Finally, I decided to go with a CMoy amplifier design. It's a very compact and easy design to implement, and there's tons of resources available to design it, such as the tangentsoft website. This website provides all the information required to build the amplifier and ensure it's running correctly, making the design ideal for getting the project up and running. This may be easily replaced with a more advanced amplifier at a later date. I decided to use the Burr-Brown OPA2132PA op-amp to implement this amplifier, but there's a wide selection available with their own unique sounds and features.
While researching amplifier circuits, I came across an awesome CMoy amplifier using P2P wiring. Given that I don't really have access to any PCB manufacturing equipment and I want to limit the cost of the build, I decided to use some P2P wiring myself. Also I reckon it looks pretty cool.
05/29/2016 at 20:24 •
I made this diagram to help plan out the design and visualize the components required.
In order to get the Single-Board Computer to connect to the audio source, I am planning on using Shairport. The Shairport package allows audio to be played through Wi-Fi using AirPlay sources and iOS devices.
Since I want this system to be light and portable, I'll use lithium-polymer batteries in parallel. They can be made very thin and light and I already have a few small ones lying around. These types of batteries can be dangerous if not properly maintained though. Initially, I was planning on using several in series to get a high enough voltage for an amplifier circuit, but the issues with balancing their charges meant an overly complicated circuit. Instead, I'm going to use a reasonably cheap adjustable boost converter board to step-up the voltage (blue board in image below). The board I'm using has a switching frequency around 400 kHz which is way higher than human hearing, so noise shouldn't be a problem.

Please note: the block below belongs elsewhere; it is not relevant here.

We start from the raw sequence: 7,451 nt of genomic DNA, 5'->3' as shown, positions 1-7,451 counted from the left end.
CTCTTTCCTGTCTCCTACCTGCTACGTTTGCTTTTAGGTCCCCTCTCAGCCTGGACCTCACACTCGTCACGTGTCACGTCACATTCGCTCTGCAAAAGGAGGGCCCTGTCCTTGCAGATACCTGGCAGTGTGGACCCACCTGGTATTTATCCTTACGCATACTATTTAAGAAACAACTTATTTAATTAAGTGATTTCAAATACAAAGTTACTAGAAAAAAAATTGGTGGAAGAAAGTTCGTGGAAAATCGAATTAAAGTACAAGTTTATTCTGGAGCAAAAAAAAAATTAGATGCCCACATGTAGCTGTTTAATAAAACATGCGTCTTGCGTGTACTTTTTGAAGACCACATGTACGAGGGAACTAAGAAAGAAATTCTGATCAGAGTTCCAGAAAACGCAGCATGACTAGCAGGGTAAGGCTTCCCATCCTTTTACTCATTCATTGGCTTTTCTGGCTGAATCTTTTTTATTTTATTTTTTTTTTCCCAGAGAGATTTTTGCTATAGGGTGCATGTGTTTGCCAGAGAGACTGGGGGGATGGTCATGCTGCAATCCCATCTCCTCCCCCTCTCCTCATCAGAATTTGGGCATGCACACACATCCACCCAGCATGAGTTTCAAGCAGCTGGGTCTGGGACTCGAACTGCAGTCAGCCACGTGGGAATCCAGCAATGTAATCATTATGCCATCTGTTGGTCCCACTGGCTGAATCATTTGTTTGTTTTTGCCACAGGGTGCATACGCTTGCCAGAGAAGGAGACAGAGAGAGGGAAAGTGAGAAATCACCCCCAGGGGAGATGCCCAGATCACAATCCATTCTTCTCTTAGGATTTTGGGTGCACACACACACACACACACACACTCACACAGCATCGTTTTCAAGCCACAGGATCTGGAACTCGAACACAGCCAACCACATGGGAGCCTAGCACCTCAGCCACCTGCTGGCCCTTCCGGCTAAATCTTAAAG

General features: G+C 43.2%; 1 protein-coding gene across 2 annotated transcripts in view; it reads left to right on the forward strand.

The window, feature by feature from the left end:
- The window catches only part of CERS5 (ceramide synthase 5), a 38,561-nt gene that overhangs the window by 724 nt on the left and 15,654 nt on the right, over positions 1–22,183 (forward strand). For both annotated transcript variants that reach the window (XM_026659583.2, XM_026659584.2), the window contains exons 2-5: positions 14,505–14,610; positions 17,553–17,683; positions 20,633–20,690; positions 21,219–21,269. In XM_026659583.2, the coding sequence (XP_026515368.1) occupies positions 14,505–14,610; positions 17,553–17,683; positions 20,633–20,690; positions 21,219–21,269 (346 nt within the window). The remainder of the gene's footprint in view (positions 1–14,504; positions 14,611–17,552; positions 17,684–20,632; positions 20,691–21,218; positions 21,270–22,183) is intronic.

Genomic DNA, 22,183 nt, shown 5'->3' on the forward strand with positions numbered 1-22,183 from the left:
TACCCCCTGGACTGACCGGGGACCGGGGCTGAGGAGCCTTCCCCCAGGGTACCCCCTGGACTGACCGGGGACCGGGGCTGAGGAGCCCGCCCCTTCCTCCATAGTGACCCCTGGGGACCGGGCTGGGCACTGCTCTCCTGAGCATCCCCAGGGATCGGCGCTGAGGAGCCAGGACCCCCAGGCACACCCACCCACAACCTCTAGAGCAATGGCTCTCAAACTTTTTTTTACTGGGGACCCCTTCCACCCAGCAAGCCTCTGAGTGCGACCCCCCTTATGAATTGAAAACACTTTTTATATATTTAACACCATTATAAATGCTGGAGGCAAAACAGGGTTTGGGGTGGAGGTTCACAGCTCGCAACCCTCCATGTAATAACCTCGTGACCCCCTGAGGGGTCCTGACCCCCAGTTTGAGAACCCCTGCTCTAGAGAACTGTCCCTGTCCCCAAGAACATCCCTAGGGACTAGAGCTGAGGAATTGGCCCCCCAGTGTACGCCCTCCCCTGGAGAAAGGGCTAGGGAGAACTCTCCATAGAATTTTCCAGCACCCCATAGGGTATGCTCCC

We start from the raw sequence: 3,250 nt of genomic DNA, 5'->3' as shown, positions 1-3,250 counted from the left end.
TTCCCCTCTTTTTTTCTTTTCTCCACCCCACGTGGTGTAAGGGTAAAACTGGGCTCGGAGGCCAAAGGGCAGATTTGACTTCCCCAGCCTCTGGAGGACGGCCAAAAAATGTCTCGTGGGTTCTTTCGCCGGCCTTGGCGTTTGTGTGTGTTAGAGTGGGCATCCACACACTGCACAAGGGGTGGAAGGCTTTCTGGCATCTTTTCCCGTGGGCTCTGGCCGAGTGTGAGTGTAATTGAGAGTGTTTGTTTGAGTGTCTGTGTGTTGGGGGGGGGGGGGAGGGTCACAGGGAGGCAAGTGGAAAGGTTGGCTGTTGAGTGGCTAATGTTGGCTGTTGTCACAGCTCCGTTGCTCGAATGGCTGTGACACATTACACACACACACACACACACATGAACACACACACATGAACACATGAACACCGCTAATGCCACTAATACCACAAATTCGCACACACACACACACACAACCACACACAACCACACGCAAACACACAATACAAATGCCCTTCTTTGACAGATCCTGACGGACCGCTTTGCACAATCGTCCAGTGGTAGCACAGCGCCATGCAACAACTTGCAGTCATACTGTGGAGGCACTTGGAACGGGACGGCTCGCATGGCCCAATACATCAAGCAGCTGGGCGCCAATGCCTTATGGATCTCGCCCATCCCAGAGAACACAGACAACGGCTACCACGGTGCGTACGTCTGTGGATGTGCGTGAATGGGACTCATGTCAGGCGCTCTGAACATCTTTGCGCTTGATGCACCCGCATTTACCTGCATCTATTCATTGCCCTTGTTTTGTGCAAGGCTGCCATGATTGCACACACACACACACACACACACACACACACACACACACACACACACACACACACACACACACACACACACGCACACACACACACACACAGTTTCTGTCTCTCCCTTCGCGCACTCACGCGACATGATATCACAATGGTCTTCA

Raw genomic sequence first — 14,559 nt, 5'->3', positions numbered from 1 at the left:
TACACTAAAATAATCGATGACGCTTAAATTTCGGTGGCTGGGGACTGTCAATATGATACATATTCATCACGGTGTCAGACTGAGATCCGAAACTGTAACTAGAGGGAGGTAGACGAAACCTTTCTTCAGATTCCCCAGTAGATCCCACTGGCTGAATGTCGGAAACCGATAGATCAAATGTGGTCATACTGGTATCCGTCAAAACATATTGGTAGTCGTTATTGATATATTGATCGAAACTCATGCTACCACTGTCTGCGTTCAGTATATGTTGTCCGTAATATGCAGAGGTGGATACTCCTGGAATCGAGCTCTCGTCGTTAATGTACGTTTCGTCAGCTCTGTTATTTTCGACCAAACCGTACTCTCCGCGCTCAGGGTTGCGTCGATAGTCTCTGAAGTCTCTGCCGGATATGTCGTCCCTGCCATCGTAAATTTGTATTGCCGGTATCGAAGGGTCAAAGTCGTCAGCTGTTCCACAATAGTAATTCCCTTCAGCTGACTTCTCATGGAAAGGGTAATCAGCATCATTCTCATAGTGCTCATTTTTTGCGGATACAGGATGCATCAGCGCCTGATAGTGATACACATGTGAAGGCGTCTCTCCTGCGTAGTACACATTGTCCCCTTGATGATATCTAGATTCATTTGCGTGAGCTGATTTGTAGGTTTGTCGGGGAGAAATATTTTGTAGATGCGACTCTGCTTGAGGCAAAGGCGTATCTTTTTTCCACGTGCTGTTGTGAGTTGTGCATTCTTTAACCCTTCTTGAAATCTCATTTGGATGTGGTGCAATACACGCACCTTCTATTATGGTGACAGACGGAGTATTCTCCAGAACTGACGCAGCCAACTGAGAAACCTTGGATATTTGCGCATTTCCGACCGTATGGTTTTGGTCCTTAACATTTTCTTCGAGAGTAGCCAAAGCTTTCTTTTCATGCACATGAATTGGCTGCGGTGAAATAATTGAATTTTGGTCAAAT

For simplicity, I'll charge the lithium-polymer batteries using a constant voltage of 4.2V. This can be obtained from an old 6V DC wall wart and an adjustable switching voltage regulator (green board in image above). Another regulator can be used to get the 5V required for the ICs.
In order to get the most out of the device, I want to add the option of running analog audio through the amplifier bypassing the SBC and DAC. This means that the amplifier can still be used with a source that has a headphone jack. Instead of a switch, I wan to use a 4-pole audio jack (TRRS) to determine if an analog cable has been attached or not and switch the signals accordingly.
This is the jack from the pair of headphones. The tip provides the left signal, the ring in the middle provides the right signal and the sleeve is the common (ground). A TRRS jack has an additional ring, which is generally used for a microphone. However this can also be used to detect if a plug is inserted, as it will connect the second ring to the common. This will change the resistance significantly, which can be used to provide switching logic to an IC.